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Exercise-induced cardiac remodeling (EICR) is the process of structural and functional myocardial adaptation that develops in response to sustained exercise training. Exercise-induced cardiac remodeling is a complex process with numerous determinants, including the athlete’s age, sex, ethnicity, genetics, and sport type.1 Although EICR was first described more than a century ago,2 it remains an area of active investigation for 2 basic reasons. First, the study of EICR continues to refine our understandings of adaptive human biology and the role of the cardiovascular system in human performance. Second, EICR provides critical data for the effective clinical management of athletes and highly active individuals. Differentiating EICR from the diseases associated with the risk for adverse events during athletic participation is among the most challenging and important tasks for the sports cardiologist. At the most basic level, differentiating adaptive physiologic development from occult pathologic change requires a comprehensive understanding of what constitutes normal for a given athlete subtype.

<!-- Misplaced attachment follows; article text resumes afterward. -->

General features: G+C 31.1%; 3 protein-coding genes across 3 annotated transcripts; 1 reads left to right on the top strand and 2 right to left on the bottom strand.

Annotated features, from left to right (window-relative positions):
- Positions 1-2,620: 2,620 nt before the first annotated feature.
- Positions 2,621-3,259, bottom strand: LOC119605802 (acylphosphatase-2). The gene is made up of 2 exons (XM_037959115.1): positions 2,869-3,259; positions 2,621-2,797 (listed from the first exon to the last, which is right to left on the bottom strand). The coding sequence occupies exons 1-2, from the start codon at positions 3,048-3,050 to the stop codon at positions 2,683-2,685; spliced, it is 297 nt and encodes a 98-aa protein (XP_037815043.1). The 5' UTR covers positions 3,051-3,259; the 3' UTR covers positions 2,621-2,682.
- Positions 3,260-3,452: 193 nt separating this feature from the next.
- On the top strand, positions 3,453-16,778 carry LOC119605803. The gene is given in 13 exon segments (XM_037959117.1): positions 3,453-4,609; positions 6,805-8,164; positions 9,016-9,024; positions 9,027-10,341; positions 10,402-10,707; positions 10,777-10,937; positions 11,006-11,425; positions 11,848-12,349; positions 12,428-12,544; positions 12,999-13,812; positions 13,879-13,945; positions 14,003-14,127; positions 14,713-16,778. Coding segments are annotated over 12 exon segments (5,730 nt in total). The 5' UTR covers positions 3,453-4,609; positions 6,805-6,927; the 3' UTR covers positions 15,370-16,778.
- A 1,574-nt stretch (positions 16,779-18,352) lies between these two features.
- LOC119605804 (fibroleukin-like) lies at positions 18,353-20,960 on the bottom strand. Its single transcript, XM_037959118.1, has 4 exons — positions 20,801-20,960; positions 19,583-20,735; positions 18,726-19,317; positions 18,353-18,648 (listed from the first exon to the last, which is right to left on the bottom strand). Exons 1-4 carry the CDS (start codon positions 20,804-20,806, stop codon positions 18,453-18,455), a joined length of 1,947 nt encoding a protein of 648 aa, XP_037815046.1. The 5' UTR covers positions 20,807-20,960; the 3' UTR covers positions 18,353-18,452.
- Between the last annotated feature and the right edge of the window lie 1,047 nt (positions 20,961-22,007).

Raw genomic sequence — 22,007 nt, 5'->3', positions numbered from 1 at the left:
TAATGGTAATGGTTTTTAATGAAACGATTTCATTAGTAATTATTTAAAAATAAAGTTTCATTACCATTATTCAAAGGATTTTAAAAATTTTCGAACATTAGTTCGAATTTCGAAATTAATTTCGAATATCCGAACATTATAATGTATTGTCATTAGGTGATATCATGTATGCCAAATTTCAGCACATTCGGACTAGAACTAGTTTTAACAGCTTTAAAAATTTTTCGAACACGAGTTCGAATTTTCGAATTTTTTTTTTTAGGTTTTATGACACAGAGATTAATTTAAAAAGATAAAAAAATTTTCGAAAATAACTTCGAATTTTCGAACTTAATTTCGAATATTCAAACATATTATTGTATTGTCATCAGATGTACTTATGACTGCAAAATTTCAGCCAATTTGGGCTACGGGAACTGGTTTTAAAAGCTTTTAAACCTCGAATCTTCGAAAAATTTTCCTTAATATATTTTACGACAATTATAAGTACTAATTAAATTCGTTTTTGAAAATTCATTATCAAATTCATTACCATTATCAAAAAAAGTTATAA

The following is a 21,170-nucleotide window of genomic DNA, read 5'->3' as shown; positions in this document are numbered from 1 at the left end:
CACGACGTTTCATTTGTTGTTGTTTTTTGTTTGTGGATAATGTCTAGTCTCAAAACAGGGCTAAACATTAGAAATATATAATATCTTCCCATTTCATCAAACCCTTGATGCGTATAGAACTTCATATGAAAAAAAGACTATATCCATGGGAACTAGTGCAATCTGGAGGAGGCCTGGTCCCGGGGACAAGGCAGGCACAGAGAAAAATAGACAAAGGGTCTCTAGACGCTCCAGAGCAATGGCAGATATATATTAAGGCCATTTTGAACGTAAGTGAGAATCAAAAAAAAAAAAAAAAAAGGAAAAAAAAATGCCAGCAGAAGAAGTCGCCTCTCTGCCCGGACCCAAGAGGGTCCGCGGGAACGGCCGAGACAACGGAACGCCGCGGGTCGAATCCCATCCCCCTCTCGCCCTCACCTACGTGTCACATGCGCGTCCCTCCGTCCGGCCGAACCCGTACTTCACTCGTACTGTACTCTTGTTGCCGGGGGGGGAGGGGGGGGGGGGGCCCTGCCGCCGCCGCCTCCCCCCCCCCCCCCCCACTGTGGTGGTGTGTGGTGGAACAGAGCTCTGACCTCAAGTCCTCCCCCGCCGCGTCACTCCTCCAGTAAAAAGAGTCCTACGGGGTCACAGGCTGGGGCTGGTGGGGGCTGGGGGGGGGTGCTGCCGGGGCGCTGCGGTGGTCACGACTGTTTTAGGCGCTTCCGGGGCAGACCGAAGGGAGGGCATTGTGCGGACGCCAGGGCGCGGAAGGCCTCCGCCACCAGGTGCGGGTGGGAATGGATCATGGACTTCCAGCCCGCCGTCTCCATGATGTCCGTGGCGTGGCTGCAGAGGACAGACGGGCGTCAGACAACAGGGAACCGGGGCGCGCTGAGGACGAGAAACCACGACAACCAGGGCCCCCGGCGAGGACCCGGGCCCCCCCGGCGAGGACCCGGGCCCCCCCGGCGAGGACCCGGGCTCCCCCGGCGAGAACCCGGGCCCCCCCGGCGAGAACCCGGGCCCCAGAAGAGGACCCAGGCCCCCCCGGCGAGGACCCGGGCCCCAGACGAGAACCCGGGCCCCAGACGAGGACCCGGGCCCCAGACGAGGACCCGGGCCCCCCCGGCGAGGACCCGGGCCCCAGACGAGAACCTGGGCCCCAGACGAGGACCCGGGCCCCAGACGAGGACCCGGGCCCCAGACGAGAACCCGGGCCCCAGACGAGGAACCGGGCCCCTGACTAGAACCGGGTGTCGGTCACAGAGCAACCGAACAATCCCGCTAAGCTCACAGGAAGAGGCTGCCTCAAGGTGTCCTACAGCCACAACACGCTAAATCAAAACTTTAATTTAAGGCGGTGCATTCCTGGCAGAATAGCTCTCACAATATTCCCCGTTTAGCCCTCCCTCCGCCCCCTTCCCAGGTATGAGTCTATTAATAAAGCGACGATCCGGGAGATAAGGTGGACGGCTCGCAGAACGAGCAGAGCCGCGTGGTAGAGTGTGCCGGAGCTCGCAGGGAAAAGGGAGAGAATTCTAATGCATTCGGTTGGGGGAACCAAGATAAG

Baggish AL. Cardiac Variables in Professional Basketball Players: Looking Closely at the Normal Big Athlete (NBA). JAMA Cardiol. 2016;1(1):87–88. doi:10.1001/jamacardio.2015.0289
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